• When he starts writing, he has no ending our outline in mind, just characters, and around page 300 he’ll start to think of how the book will end, so it’s fun along the way for him to write
  • He never laughs at his own humor or dialogue when writing, but he’ll laugh when he reads it many years later (often forgetting he wrote it in the first place)
  • He thinks most best-selling authors write boring garbage
  • His favorite film adaptation of one of his novels was Jackie Brown (the book is Rum Punch) by Quentin Tarantino (and there have been lots of good ones and lots of horrible ones, such is Hollywood)
  • He talked a lot about Justified, the hit show on FX that starts its second season in February and is based off his short story “Fire in the Hole".”  When he first saw Timothy Olyphant as the protagonist Raylan Givens, he was so happy because it was a perfect match.  He’s written three separate books based on that character and sends them to the show’s writers to give them new material, but he’s not actively involved in the show.  He’s still working on the third book which centers around a gambling Butler student who gets arrested, skips out, starts robbing banks, and has Raylan hot on her trail.
  • When he’s writing a book he doesn’t read anything else so that it doesn’t influence him.  He once was reading William Goldman’s Marathon Man and found that he began writing with more complex sentences than his normal style.
  • He is frequently asked (and he got asked it again tonight) if he’s ever been in prison since he writes convict dialogue so well.  His response is the type you’d expect from a law-abiding 85 year old - “Are you crazy? No!”

I’d encourage you to go check out one of his many books from the library (it’s tough for me to recommend one, I love them all, although I haven’t read Djibouti yet, and he was honest that it got mixed reviews and he probably could have done some things better in it).  And if you’re looking for a good film adaptation, try Get Shorty, Out of Sight, Jackie Brown, or the first season of Justified (out on DVD in January).



The best Thai in New York?

With my new role at work I’ll be making more frequent trips to New York to collaborate with my colleagues out there.  Rough life – I know!  My most recent time in the city a couple weeks ago was filled with lots of productive meetings, fun with coworkers, and, of course, fantastic food.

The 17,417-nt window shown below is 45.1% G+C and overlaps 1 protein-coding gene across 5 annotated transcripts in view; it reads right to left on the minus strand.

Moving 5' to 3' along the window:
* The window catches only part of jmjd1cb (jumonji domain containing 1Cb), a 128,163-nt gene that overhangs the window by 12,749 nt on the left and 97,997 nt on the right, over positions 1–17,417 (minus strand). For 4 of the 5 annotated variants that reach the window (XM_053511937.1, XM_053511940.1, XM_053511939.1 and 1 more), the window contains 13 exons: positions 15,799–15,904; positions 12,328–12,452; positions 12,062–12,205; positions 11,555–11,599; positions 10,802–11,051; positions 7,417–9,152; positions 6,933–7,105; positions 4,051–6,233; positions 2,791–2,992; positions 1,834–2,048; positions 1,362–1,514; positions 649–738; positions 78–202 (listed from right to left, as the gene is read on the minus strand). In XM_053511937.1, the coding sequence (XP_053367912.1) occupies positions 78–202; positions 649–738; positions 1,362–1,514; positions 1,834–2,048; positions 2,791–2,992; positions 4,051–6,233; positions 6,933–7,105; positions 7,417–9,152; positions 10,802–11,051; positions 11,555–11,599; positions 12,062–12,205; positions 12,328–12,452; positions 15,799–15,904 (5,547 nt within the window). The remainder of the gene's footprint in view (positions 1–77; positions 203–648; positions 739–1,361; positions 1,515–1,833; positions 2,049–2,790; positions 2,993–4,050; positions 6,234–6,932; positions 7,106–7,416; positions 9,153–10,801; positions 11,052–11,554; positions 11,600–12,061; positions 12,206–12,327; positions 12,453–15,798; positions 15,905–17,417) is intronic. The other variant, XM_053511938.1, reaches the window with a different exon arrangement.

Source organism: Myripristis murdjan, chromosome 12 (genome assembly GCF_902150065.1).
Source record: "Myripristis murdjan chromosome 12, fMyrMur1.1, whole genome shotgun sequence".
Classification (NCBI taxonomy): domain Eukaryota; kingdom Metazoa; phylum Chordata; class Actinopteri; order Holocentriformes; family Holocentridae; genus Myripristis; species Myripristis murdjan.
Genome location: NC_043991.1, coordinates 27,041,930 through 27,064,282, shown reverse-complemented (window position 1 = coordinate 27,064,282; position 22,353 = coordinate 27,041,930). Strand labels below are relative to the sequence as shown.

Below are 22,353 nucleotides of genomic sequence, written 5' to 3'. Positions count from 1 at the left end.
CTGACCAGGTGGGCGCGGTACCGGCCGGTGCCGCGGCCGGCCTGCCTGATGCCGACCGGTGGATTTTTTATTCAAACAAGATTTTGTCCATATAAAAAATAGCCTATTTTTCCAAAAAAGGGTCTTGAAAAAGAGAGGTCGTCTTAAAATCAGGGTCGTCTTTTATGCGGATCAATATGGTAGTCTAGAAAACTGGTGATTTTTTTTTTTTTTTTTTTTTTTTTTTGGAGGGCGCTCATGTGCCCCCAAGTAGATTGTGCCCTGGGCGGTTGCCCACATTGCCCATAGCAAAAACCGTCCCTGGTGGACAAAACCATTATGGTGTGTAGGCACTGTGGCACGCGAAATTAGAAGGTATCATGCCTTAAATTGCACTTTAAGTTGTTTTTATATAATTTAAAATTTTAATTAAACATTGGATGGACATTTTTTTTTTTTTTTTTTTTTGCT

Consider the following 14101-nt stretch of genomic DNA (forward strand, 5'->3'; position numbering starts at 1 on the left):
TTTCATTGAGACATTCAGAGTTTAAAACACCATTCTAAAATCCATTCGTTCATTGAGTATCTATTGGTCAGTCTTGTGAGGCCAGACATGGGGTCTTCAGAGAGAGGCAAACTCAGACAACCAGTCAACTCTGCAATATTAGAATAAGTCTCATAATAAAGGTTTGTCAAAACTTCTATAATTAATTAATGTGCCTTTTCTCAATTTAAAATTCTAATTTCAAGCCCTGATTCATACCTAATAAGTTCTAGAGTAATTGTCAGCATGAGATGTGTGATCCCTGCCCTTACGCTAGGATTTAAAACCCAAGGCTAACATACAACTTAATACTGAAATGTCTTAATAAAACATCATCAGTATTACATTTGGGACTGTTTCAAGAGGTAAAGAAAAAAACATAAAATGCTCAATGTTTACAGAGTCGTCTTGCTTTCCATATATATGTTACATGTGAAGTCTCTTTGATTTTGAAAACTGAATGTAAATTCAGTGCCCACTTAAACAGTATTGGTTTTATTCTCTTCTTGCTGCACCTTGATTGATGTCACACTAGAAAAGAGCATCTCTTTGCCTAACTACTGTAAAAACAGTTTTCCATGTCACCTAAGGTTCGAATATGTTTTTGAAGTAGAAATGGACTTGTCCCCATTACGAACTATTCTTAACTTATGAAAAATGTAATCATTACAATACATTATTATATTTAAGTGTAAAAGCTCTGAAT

harold2The culinary highlight of the trip was a visit to Kin Shop, a new Thai restaurant opened in October by Harold Dieterle, the winner of Top Chef – Season One.  I’m a huge Top Chef fan, so this was very exciting, and the fact that it was Thai, moderately priced, and had garnered some fantastic reviews by critics and the general public made this a no-brainer.  The dinner was a fun time with friends, we got to see Harold expediting from the kitchen, and famed food critic Jeffrey Steingarten was seated two tables away from us!  I still haven’t read a review, but I hope he enjoyed his meal as much as I did.

I cannot recommend this restaurant enough, and if you have the chance to go, take a lot of people so you can try as many of the dishes as possible.  We feasted on the following items:

  • spicy duck laab salad – the spiciest thing I’ve eaten outside of Thailand, authentic flavors, delicious
  • fried pork and crispy oyster salad – so good, pork belly, oysters, you can’t really go wrong
  • grilled “Phuket style” river prawns – cooked perfectly with a sweet peanut pepper sauce that I could have drank straight
  • hand cut beef tartar – tasty chili jam, this was nice, but not extraordinary
  • red curry roasted duck breast –served on roti, I could eat this all day, they do duck well!
  • green curry steamed red snapper – this was cooked perfectly and was light but with a very complimentary sauce
  • pan fried crab noodles – thin noodles with tons of flavor, were a nice complement to the curry-flavored dishes
  • massaman braised goat – you have to work at this one since it’s served on the bone, but that just makes for some great marrow (thanks Orchid for sharing!)
  • lychee sorbet – perfect, refreshing, could eat a quart
  • calamansi sorbet – ditto
  • kaffir lime ice cream – I had my eye on this as soon as the reservation was set, nothing is quite like makrut (kaffir) lime, and it’s one of my favorite flavors ever.  This ice cream was perfect, flavorful yet not too strong, and I can’t wait to try to make it at home

Check out the full menu, and for an even better review, check out my friend Orchid’s post on Yelp.

Other highlights of the trip included an amazing lamb burger and some hard-to-find (at least in Indy) top-notch beers at Amity Hall.  Delirium Tremens, Bluepoint Sour Cherry Imperial Stout, Brooklyn Brewmaster Cuvee Noire, and Bluepoint Toasted Lager all were outstanding (and on tap!).